That evening, Larry Thomas, AHA Executive Director Brad Stephens, my wife, Joan, and I (from Laurel Mountain Preservation Association) met Zuli at Blackwater Lodge at Blackwater Falls State Park, WV for dinner. Our discussion centered around who we are and our connection to each other and industrial wind energy. A recurring question from Zuli was, Why are you against wind energy? This is a good question for all of us to ponder. It is asked in the negative. Against. The implication is that wind energy is something to be for (a positive) or against (a negative). Its almost the same as the question, If not wind, then what? which gives wind energy credibility it hasnt earned. We dont get interviewed often so, Im afraid the why against question catches us off guard as we tend to think of ourselves as positive, environmentally active, generally nonpolitical people. That evening, at dinner, it was clear that Zuli, who has covered environmental issues all over the planet, considered herself an environmental realist too. It was also clear that she did not view wind energy through the same lens as we do. Tuesday morning, bright and early, I found Zuli and Larry at breakfast (and I think at the same table as the evening before) and we began our day. Zuli interviewed Larry on the lawn in early morning light looking out on the West Virginia hills, just beginning to take on their autumn colors. You can see the Mountaineer wind project from the road into the state park. Judy and Donna had taken Zuli to see Mountaineer the day before. I took her there again that morning, because Zuli hadnt been told that Mountaineer is the most important wind energy facility in the turbine vs bat story. As most of you know, Mountaineer was the first windfarm in West Virginia as well as the largest east of the Mississippi at the time, this is where America first realized that thousands of bats could be slaughtered every year by wind energy. There ought to be a plaque. Our re-visit was perfect except for the light being a little bright and my Transitions eyeglass lenses making me look like I was giving an interview in sunglasses, rock-star that I am. We had been having a week of good wind for a change, probably the best in two months, so the ten yearold NEG Micon turbines were roaring. She placed me standing while the camera was set up low to catch the spinning blades as my background. Those who know me, know that Ive shot thousands of frames of stills and hours of video at wind farms all across the United States. Here, Zuli choose the perfect angle showing the dramatic reality of industrial wind turbine noise. This was the first moment that I knew we could trust her to tell the bat story with an open mind.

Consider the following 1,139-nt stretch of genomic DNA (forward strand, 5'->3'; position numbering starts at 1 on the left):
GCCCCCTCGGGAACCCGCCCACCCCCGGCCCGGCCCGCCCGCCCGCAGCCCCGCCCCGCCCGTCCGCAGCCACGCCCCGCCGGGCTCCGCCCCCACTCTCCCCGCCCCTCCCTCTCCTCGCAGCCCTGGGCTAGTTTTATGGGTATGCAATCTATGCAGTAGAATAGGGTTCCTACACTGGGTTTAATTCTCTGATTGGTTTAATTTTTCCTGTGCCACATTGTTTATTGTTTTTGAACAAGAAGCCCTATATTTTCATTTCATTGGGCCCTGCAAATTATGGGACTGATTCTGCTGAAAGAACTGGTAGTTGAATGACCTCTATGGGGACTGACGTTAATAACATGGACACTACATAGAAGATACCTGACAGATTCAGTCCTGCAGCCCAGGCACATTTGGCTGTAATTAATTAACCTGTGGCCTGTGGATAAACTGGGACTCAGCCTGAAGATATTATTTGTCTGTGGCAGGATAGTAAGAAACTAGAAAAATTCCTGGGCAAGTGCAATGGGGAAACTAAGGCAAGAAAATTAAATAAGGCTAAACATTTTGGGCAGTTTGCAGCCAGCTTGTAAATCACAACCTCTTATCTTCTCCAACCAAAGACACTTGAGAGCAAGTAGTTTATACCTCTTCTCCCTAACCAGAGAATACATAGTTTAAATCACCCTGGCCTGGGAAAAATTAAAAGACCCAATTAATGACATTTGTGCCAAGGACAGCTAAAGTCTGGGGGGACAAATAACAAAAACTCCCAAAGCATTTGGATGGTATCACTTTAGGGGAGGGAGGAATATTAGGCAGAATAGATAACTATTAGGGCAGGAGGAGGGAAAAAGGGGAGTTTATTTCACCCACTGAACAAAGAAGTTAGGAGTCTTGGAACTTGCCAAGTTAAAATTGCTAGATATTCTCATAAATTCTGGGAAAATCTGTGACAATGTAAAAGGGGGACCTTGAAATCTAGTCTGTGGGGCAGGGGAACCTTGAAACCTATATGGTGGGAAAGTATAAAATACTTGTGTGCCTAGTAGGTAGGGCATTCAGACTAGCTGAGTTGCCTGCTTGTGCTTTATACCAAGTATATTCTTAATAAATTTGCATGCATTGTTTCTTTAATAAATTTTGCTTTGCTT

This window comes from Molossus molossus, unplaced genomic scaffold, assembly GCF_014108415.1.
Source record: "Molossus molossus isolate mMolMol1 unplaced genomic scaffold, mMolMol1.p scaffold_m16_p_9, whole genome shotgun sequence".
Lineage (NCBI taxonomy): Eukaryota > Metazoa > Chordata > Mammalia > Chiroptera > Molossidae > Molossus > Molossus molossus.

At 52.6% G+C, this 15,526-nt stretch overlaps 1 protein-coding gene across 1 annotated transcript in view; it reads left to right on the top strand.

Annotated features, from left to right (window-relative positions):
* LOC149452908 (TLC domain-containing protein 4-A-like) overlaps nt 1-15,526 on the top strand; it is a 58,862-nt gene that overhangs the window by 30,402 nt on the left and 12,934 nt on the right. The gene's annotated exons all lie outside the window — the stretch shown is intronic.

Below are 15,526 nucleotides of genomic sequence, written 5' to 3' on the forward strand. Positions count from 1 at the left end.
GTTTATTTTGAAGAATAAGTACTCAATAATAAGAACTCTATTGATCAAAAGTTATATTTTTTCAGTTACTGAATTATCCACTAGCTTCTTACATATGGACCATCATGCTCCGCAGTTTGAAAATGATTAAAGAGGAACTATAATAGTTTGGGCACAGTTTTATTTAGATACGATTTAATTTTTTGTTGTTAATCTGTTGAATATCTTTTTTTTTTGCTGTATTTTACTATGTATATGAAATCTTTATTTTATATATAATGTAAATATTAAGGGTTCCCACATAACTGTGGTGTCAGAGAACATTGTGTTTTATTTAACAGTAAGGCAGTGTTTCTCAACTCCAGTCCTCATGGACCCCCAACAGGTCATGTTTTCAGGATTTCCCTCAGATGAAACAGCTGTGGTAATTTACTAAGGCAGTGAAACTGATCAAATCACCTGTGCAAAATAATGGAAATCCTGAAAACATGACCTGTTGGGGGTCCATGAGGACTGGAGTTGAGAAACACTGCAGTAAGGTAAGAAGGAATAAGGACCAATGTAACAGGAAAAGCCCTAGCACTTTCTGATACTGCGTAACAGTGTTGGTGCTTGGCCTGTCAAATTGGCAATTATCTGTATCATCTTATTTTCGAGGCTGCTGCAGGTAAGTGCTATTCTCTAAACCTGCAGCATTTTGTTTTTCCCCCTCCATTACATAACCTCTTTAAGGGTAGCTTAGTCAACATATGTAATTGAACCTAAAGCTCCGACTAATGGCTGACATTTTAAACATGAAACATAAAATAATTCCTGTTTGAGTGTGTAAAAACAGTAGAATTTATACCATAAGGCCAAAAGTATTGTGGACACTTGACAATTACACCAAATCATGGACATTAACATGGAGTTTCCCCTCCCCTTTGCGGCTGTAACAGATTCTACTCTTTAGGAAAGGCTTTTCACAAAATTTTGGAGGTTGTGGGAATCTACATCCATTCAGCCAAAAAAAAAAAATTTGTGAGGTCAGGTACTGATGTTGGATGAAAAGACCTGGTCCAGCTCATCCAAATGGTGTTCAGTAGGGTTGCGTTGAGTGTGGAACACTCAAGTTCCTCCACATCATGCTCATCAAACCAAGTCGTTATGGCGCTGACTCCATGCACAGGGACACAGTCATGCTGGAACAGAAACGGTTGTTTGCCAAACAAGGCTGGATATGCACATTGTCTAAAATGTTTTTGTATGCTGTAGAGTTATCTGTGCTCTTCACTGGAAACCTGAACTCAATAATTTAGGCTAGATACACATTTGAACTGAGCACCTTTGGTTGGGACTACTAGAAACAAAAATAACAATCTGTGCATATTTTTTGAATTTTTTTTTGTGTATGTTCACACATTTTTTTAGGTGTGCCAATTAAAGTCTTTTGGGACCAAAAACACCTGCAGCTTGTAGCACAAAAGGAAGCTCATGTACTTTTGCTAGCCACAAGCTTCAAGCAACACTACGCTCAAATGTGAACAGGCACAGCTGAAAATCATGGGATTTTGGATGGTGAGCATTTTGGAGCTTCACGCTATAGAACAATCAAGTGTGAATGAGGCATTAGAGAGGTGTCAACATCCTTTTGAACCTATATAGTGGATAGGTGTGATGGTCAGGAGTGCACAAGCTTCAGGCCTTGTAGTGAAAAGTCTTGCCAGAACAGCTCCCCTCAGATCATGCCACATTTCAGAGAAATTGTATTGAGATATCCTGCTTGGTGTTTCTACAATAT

Matia Vanderbilt at Criterion